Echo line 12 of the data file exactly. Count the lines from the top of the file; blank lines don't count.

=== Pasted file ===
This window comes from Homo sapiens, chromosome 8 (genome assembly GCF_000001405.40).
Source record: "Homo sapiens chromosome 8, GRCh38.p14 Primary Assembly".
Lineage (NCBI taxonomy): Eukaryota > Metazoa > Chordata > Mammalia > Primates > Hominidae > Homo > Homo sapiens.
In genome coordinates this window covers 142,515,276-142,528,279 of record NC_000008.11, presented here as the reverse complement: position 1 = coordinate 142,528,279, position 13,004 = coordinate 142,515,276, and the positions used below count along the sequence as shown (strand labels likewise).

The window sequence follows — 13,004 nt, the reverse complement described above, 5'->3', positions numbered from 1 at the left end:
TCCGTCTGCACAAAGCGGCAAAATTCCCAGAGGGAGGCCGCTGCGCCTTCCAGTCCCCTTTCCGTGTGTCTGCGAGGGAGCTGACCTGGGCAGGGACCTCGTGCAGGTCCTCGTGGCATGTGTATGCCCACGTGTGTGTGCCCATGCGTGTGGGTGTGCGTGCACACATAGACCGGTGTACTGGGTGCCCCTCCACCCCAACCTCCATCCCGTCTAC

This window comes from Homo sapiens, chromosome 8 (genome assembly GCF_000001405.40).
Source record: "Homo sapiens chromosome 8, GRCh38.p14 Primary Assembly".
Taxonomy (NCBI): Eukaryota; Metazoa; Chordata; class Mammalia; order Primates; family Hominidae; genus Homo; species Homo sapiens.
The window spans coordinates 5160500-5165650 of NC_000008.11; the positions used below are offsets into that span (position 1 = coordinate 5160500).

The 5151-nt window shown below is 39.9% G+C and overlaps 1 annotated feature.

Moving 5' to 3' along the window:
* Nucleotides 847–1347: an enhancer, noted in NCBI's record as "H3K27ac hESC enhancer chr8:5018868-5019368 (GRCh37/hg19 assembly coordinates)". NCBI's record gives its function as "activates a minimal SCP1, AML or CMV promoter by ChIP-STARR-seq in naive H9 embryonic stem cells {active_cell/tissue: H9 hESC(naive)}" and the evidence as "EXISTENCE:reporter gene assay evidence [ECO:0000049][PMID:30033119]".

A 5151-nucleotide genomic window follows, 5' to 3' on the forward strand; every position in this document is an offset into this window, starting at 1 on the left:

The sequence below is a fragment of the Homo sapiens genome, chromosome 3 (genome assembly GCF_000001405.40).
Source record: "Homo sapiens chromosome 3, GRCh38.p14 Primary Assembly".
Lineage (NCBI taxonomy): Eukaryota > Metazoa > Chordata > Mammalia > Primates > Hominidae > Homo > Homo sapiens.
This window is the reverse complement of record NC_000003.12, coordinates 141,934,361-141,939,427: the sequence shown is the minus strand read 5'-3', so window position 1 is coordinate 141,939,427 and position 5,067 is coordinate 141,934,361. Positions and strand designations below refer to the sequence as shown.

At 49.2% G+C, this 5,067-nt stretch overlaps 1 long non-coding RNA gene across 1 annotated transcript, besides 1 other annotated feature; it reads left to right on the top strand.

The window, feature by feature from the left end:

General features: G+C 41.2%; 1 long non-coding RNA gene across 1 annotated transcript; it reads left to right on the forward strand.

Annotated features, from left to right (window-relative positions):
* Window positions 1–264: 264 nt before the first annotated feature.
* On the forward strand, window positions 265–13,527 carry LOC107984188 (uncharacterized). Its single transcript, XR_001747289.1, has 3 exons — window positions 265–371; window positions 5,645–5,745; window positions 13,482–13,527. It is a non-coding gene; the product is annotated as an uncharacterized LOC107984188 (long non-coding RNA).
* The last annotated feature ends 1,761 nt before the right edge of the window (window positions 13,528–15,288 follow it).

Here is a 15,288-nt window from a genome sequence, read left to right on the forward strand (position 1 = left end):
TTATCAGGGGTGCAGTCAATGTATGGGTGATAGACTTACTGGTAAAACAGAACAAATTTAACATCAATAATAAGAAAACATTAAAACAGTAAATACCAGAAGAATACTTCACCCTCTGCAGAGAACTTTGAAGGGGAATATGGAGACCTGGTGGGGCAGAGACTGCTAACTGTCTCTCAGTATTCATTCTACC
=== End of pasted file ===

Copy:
Moving 5' to 3' along the window: